Representatives of the State Services Commission’s e-government unit say they are not fazed by the poor financial fortunes and impending major restructure of Baltimore Technologies, a supplier of both email security and public key infrastructure (PKI) services to its Secure Electronic Environment (See) project.
See is a crucial plank of the e-government initiative, protecting information passing among government agencies and potentially between agencies and members of the public.
Baltimore, headquartered in Dublin, Ireland, has seen its share value drop to between US55c and 62c from the $US10 level at the beginning of the year on the back of financial losses – though recently the share price has levelled out. It plans to delist from the Nasdaq exchange and split off its email security operations into a separate business unit, which another company may acquire in due course.
E-government unit spokesman Brendan Kelly that the unit already has an alternative supplier for the email protection side of See in Marshal Software with its MailMarshal product, alongside Baltimore’s Mailsweeper and Secretsweeper. “Other suppliers are queuing up to become See accredited,” says Kelly, though approval of those arrangements is “some months away”.
On the PKI side, where Baltimore technology is at the root of services provided by Baycorp’s security division, there are also “several viable suppliers” who could step into the breach if Baltimore ultimately failed, he says. Kelly believes, however, that since the purpose of splitting off the mail security unit is to allow Baltimore to concentrate on its “core activities” such as PKI, the latter side of the operation is likely to be strengthened rather than further weakened by the move.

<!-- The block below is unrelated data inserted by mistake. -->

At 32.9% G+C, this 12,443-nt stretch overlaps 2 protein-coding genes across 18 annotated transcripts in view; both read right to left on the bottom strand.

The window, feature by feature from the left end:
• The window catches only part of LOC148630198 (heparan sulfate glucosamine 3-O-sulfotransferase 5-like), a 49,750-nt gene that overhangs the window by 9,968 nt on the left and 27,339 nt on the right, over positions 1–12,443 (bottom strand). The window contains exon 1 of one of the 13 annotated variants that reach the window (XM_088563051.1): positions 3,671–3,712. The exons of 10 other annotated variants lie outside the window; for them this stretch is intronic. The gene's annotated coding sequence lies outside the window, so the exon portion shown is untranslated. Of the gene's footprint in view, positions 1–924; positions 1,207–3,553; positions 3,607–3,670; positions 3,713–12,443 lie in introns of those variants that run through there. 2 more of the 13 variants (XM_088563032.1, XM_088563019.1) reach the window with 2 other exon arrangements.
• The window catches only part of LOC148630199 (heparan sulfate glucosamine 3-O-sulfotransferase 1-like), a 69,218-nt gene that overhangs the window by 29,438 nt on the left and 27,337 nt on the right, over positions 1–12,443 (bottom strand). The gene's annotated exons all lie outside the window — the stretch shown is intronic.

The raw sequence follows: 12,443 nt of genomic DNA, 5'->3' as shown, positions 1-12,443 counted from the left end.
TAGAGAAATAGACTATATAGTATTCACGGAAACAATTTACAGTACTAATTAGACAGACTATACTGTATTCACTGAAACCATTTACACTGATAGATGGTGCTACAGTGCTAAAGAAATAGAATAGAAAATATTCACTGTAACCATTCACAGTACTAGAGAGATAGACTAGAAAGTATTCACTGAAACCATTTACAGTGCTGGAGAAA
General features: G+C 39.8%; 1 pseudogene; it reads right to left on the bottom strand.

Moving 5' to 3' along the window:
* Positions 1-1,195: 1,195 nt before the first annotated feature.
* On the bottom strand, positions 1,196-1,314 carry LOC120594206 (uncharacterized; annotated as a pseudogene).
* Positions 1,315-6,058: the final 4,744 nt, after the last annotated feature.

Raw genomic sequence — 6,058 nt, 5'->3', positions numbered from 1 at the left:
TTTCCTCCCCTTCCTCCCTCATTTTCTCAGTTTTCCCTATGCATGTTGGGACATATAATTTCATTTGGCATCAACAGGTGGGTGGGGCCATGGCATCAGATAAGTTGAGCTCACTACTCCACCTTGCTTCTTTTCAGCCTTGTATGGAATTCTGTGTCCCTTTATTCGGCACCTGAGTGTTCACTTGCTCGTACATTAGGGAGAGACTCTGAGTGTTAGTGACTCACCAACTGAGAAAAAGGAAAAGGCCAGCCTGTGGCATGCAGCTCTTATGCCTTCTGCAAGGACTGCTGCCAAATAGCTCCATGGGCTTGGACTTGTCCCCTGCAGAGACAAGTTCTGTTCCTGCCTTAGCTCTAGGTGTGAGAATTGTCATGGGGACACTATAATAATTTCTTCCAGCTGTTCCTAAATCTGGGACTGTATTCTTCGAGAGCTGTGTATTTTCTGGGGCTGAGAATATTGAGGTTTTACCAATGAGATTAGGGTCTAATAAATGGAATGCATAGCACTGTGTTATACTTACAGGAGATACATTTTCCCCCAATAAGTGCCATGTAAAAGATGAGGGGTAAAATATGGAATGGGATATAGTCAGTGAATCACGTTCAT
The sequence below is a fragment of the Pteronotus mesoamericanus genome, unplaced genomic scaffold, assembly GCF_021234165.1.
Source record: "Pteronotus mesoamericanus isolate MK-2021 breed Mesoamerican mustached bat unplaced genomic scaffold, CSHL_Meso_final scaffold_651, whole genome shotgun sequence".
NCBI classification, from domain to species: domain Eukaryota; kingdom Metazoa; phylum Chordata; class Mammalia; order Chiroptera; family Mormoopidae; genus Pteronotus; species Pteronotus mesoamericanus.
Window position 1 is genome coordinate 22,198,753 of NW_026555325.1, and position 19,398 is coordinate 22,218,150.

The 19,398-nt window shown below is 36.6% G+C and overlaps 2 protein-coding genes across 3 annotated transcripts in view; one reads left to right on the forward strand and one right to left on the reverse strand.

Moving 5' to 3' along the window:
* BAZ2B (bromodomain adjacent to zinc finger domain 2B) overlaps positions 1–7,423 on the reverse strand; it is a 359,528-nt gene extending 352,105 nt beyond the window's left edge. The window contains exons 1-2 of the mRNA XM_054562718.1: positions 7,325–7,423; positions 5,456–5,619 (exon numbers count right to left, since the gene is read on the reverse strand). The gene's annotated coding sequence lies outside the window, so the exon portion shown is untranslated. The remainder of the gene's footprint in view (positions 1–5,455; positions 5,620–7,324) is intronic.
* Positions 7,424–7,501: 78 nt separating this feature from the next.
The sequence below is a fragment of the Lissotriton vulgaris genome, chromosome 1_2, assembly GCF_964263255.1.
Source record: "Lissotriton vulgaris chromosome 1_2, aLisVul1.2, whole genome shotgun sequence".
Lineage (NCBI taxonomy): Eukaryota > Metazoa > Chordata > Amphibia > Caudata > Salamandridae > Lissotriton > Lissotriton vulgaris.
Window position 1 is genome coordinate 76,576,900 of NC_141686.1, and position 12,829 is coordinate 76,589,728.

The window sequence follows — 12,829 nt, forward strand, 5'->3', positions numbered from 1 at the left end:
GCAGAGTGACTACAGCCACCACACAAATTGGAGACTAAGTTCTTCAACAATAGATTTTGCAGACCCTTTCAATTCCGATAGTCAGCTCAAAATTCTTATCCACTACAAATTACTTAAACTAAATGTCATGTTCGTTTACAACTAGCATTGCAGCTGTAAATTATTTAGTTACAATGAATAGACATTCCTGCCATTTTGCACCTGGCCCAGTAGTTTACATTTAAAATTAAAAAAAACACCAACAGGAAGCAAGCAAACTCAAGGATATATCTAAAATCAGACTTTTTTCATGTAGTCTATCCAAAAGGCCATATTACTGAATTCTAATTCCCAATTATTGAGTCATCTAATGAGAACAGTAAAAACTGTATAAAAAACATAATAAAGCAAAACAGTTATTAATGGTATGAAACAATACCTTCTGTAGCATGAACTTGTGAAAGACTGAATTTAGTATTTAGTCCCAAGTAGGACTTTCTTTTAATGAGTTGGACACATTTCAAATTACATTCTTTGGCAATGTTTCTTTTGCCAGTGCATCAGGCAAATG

Bill Tonkin, managing director of Scientific Software and Systems (SSS), which represents Baltimore on the mail security side in New Zealand and has the contract with the e-government unit, says the restructuring is unlikely to make any significant difference from his firm’s point of view. Until last year, the email unit was an independent company, Content Technologies, and took up office space in the same premises as Baltimore only two months ago.
Before Content Technologies was formed, the unit was part of a British company, Integralis — “we’re talking ancient history, before 1998”, says Tonkin. SSS has dealt with the unit in all its incarnations, so one more is unlikely to disrupt its relationship, he says.
There are rumours of a management buyout of the former Content Technologies unit, says Tonkin, but Baltimore paid about $2.4 billion, so any management team will have to have major financial backing.
In some ways the upcoming split is regrettable, because the products and services of the unified group fitted well together, Tonkin says. “They had the ‘who, what and where of security’: ‘who’ is PKI and digital certificates, ‘what’ was content management and ‘where’ is access control – appropriately www. Now it looks like one of the Ws will drop out.”